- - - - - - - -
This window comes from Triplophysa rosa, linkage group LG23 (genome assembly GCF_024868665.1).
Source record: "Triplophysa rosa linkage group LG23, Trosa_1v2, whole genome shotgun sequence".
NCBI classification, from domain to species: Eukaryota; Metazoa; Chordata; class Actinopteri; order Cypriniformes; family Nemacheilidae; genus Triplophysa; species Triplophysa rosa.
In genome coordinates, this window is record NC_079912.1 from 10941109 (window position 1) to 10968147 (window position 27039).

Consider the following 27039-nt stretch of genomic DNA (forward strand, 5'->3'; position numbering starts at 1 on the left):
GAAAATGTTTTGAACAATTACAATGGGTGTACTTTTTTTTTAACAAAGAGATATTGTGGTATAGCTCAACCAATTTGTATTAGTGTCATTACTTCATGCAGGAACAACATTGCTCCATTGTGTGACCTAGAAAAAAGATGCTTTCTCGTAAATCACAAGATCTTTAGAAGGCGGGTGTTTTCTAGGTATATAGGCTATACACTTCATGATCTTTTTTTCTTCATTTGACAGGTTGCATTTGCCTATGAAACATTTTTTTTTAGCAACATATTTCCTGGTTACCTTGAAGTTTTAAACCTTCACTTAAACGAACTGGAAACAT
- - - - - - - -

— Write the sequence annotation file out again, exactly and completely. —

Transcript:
This window comes from Triplophysa rosa, linkage group LG23 (genome assembly GCF_024868665.1).
Source record: "Triplophysa rosa linkage group LG23, Trosa_1v2, whole genome shotgun sequence".
NCBI classification, from domain to species: Eukaryota; Metazoa; Chordata; class Actinopteri; order Cypriniformes; family Nemacheilidae; genus Triplophysa; species Triplophysa rosa.
In genome coordinates, this window is record NC_079912.1 from 10941109 (window position 1) to 10968147 (window position 27039).

Consider the following 27039-nt stretch of genomic DNA (forward strand, 5'->3'; position numbering starts at 1 on the left):
GAAAATGTTTTGAACAATTACAATGGGTGTACTTTTTTTTTAACAAAGAGATATTGTGGTATAGCTCAACCAATTTGTATTAGTGTCATTACTTCATGCAGGAACAACATTGCTCCATTGTGTGACCTAGAAAAAAGATGCTTTCTCGTAAATCACAAGATCTTTAGAAGGCGGGTGTTTTCTAGGTATATAGGCTATACACTTCATGATCTTTTTTTCTTCATTTGACAGGTTGCATTTGCCTATGAAACATTTTTTTTTAGCAACATATTTCCTGGTTACCTTGAAGTTTTAAACCTTCACTTAAACGAACTGGAAACAT